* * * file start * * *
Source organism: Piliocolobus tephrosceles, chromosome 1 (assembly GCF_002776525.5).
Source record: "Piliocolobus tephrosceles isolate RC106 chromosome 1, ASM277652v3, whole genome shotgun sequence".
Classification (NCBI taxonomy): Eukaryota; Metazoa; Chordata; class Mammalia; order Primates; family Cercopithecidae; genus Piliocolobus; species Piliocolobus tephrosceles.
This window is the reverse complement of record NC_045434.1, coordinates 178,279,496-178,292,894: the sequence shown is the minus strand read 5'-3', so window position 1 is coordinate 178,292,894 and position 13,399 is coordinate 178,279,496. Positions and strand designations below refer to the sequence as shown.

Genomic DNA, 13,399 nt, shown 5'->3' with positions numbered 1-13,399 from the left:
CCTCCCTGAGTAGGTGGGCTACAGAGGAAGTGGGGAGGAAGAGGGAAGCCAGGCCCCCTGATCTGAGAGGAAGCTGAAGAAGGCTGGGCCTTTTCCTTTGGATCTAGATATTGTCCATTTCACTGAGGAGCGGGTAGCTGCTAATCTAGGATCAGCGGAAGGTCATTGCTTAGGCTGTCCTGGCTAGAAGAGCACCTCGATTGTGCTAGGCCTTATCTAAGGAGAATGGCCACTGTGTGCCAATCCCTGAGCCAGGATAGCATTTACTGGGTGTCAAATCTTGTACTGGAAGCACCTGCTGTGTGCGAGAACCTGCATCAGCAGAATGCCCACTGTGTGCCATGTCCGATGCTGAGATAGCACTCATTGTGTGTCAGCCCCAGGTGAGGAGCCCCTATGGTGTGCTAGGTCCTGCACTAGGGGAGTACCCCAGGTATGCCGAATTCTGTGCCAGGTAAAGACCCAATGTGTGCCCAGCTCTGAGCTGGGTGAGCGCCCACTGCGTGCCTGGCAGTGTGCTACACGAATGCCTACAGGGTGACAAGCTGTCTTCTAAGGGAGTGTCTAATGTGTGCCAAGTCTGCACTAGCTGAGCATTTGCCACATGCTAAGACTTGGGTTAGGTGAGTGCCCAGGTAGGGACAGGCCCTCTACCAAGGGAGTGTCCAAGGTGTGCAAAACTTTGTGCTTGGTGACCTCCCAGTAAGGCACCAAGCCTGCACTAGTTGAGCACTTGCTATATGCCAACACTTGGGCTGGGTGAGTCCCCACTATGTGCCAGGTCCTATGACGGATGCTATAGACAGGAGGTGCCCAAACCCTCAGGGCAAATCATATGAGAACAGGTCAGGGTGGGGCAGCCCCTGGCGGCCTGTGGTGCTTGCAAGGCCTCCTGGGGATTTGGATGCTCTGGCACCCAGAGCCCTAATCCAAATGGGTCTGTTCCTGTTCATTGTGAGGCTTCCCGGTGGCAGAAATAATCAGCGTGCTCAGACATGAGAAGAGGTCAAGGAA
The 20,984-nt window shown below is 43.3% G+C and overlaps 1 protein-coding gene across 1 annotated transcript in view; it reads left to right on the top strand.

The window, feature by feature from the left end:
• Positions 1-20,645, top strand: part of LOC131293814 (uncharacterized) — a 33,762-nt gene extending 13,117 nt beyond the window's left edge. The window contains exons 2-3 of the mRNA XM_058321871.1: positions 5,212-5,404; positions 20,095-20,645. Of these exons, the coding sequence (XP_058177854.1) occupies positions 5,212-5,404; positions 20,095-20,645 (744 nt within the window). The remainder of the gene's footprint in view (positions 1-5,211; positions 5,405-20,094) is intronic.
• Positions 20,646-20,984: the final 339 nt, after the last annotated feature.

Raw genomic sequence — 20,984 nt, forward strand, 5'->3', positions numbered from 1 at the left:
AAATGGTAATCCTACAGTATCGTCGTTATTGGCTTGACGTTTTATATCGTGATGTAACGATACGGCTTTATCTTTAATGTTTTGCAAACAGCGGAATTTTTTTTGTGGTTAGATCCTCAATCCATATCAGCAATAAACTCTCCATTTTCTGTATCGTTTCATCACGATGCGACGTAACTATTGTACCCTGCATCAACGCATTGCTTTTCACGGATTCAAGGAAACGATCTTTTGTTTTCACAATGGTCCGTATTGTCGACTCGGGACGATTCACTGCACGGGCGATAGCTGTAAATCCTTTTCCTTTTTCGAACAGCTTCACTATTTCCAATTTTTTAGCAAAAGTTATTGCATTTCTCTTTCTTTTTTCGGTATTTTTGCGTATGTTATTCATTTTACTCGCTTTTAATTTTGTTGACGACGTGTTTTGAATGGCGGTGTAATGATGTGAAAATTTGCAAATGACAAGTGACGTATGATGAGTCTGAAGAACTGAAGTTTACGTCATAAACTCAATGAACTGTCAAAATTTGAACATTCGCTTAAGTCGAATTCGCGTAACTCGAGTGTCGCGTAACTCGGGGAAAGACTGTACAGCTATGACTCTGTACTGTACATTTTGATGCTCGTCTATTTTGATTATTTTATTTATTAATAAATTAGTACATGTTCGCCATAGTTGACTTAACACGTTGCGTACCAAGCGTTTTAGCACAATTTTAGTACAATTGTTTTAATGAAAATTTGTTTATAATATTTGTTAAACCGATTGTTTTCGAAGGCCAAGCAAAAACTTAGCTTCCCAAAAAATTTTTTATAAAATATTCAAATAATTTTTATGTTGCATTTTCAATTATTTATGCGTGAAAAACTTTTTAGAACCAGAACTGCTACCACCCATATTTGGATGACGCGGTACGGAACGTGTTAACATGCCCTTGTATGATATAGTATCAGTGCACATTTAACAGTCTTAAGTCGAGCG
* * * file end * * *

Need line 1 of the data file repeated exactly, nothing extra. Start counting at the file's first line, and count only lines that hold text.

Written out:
Source organism: Piliocolobus tephrosceles, chromosome 1 (assembly GCF_002776525.5).